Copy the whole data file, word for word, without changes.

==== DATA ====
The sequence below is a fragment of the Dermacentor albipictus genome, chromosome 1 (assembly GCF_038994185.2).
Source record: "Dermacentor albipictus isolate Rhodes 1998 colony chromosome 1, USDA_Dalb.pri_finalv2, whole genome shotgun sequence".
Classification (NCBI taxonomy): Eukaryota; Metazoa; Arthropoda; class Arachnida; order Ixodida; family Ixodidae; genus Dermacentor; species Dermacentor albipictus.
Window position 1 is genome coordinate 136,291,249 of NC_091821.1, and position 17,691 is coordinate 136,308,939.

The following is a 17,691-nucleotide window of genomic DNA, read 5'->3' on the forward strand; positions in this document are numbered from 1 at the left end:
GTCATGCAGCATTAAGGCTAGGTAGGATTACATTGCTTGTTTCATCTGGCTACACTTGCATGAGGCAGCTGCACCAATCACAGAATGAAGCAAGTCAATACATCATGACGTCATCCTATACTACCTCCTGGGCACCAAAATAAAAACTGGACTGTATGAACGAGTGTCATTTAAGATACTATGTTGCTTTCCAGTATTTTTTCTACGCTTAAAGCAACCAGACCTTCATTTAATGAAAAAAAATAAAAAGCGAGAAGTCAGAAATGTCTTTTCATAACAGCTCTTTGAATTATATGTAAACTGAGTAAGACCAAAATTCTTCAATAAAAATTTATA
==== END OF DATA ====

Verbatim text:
The sequence below is a fragment of the Dermacentor albipictus genome, chromosome 1 (assembly GCF_038994185.2).
Source record: "Dermacentor albipictus isolate Rhodes 1998 colony chromosome 1, USDA_Dalb.pri_finalv2, whole genome shotgun sequence".
Classification (NCBI taxonomy): Eukaryota; Metazoa; Arthropoda; class Arachnida; order Ixodida; family Ixodidae; genus Dermacentor; species Dermacentor albipictus.
Window position 1 is genome coordinate 136,291,249 of NC_091821.1, and position 17,691 is coordinate 136,308,939.

The following is a 17,691-nucleotide window of genomic DNA, read 5'->3' on the forward strand; positions in this document are numbered from 1 at the left end:
GTCATGCAGCATTAAGGCTAGGTAGGATTACATTGCTTGTTTCATCTGGCTACACTTGCATGAGGCAGCTGCACCAATCACAGAATGAAGCAAGTCAATACATCATGACGTCATCCTATACTACCTCCTGGGCACCAAAATAAAAACTGGACTGTATGAACGAGTGTCATTTAAGATACTATGTTGCTTTCCAGTATTTTTTCTACGCTTAAAGCAACCAGACCTTCATTTAATGAAAAAAAATAAAAAGCGAGAAGTCAGAAATGTCTTTTCATAACAGCTCTTTGAATTATATGTAAACTGAGTAAGACCAAAATTCTTCAATAAAAATTTATA